Photographs by Isabella Lanave
Story by Kyle Almond, CNN
Isabella Lanave was 10 years old when her mother, Fatima, was diagnosed with bipolar disorder.
Things would only get worse.
Lanave remembers her mom being hospitalized several times and trying to commit suicide.
“I was never present in these moments, but my stepfather was,” said Lanave, now 24.
She detailed several of her mother’s suicide attempts, the most recent of which came in April 2017. The family got a call from police saying that two men physically kept her mother from jumping off a bridge in her hometown of Itajai, Brazil.
Lanave came home and stayed with her mom for two days straight until there was vacancy for her at a clinic.
Lanave’s mother is on medication, Lanave says, but every day can still be a challenge. Bipolar disorder is a mental illness marked by manic highs and depressive lows.
“One day she calls me to say she loves her life, and another time she says she wants to die,” Lanave said. “This is the most difficult thing for me. … There is nothing that I can say to her to change this feelings. I feel so useless.”
For most of her life, Lanave would push herself away from her mother when things would become difficult. But now, she is choosing to get closer instead.
Lanave, a photographer, started going to a therapist in 2016, and it was the first time, she said, that she began to think deeply about her feelings and her complicated relationship with her mother.
“I had feelings that I needed to talk about before it exploded inside of me,” she said. “Photography was a way to express them.”
She started taking more photos at home and asking her mom how she was feeling. She wanted to connect and form a better understanding about what her mother was going through. The result was “Fatima,” an ongoing photo project about their relationship.
“We started to talk about her past, her wishes and her bad feelings,” Lanave said. “I began to listen to her and take her feelings in consideration. I realized that even though her feelings were strange to me, they were real for her.”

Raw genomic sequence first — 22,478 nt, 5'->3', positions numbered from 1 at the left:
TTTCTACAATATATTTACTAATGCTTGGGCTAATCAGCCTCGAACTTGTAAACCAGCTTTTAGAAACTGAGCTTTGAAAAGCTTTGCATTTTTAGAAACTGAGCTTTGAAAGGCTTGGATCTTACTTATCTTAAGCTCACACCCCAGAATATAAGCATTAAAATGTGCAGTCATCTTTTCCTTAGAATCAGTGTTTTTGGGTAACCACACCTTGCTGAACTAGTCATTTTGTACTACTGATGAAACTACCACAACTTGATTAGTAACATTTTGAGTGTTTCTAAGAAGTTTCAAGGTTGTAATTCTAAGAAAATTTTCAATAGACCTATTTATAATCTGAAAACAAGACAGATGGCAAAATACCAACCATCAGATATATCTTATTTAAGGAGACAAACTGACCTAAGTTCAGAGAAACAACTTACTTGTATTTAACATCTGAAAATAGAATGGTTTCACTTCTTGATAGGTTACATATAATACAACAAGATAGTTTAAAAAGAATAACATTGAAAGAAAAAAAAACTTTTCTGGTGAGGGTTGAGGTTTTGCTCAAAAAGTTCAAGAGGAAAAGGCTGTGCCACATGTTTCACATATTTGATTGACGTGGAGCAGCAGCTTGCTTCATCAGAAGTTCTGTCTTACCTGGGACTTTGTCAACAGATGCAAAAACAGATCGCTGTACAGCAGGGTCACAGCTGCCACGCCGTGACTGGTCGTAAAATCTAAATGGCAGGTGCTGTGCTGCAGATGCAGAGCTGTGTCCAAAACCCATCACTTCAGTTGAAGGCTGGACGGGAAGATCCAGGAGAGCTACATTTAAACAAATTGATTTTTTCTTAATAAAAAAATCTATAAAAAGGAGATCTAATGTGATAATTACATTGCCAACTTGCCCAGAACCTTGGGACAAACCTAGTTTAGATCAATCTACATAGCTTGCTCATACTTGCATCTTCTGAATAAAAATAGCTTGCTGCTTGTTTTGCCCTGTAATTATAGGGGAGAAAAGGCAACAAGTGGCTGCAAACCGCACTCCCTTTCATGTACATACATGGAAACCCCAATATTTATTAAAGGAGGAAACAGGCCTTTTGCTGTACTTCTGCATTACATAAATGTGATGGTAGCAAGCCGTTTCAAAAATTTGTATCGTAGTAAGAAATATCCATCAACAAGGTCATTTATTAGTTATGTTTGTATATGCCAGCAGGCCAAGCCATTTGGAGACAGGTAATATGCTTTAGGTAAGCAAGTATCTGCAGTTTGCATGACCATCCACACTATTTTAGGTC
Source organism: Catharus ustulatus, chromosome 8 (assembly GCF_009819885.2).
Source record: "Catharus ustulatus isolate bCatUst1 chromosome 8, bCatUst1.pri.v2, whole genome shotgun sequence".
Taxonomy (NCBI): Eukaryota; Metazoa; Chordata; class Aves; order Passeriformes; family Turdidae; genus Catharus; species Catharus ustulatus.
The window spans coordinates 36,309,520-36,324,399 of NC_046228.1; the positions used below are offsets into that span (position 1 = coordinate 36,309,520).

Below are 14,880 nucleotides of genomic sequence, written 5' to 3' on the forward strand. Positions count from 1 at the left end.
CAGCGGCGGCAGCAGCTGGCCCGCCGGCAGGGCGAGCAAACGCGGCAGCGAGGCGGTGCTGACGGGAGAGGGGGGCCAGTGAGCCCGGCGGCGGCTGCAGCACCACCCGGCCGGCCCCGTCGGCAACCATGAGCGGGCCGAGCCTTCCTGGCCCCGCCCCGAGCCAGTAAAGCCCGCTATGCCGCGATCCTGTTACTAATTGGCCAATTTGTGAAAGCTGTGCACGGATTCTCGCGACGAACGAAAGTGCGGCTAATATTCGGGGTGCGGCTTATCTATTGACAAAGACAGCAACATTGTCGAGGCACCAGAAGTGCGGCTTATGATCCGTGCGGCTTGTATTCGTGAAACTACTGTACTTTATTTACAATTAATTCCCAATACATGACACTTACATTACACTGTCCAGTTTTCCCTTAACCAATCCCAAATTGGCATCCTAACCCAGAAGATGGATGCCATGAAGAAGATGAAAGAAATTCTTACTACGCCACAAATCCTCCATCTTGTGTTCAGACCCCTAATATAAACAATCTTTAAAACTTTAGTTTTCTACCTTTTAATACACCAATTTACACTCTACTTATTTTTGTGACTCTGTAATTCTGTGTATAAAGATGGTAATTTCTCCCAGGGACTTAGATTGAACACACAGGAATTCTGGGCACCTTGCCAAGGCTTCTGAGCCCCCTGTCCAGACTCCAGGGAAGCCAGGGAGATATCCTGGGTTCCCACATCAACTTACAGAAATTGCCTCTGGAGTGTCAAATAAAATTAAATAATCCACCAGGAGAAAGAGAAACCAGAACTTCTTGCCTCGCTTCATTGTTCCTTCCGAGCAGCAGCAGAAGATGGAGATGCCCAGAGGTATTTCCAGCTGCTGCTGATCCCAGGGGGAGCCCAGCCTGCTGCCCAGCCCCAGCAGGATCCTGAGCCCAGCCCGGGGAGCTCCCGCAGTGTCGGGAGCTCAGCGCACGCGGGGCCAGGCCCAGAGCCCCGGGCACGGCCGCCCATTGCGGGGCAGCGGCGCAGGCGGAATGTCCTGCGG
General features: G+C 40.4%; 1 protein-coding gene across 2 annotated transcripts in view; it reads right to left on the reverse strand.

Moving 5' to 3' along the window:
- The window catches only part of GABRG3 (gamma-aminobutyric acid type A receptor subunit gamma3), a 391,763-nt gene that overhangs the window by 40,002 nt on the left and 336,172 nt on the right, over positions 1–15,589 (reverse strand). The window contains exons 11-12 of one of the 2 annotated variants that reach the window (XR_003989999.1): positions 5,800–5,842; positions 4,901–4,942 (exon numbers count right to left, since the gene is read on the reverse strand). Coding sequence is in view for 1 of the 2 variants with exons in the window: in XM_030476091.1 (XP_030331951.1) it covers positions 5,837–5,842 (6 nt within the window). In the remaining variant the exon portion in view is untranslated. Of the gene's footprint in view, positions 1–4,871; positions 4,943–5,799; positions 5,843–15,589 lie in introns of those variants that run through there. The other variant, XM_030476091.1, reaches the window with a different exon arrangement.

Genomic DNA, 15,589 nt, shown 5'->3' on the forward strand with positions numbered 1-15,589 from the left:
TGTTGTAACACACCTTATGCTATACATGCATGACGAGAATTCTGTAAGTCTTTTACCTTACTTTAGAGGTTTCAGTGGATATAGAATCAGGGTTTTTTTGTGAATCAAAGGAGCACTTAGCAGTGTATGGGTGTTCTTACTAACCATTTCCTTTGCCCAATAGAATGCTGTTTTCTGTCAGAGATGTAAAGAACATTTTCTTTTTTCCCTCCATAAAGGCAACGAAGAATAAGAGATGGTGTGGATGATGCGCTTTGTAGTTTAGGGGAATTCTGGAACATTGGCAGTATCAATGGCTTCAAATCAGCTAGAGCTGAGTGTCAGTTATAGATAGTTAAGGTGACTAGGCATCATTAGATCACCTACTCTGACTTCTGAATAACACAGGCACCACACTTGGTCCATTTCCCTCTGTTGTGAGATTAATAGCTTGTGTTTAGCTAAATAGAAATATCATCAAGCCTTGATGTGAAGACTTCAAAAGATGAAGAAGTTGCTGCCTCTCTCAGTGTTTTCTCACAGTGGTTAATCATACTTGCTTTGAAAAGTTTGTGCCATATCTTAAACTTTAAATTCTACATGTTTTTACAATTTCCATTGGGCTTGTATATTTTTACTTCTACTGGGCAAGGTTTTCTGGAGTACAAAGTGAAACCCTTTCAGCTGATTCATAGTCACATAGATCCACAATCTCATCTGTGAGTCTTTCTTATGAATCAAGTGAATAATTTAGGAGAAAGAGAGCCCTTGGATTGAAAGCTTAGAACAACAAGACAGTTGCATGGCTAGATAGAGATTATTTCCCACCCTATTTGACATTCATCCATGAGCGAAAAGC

At the beginning, Lanave would take pictures of her mom living her life, almost like a documentary. Then it became more of a collaboration.
“My mother and I started interacting more and creating together,” Lanave said. “We started thinking about places, clothes and symbols to tell our story.”
The symbolism is heavy in the photo at the top of this story, which has Lanave’s mother walking from the dark depths of an abandoned building to a clear sky above. Lanave said it’s related to finding one’s place in the world.
Another photo shows the beautiful countryside outside her mother’s room. The view is something that her mother uses to relax herself.
Lanave said her mother is a strong and expressive person who is not shy about anything and likes to be in front of the camera. She studied theater until she was 20, before she worked in a clothing store and then as a nurse.
“Today she takes care of her house and the garden,” her daughter said. “Taking care of the garden is something that she loves, it’s like a therapy for her.” She also recently started a theater course.
Lanave hopes the photo project will shine more light on mental illness, which she says can still be something of a taboo subject. Even in her extended family, she said, it could be difficult to have a serious conversation about the topic.
Working on the project has also given Lanave a fresh perspective on her mother’s struggles. Instead of rebelling against the reality of her mother’s situation, Lanave has started to accept that “this is how things are,” and from there two are working on improving their relationship and how they communicate.
Lanave now calls her mother “an inspiration” for enduring everything she has while still keeping her expressive personality.
“Talking about what we experience every day requires courage and strength,” she said.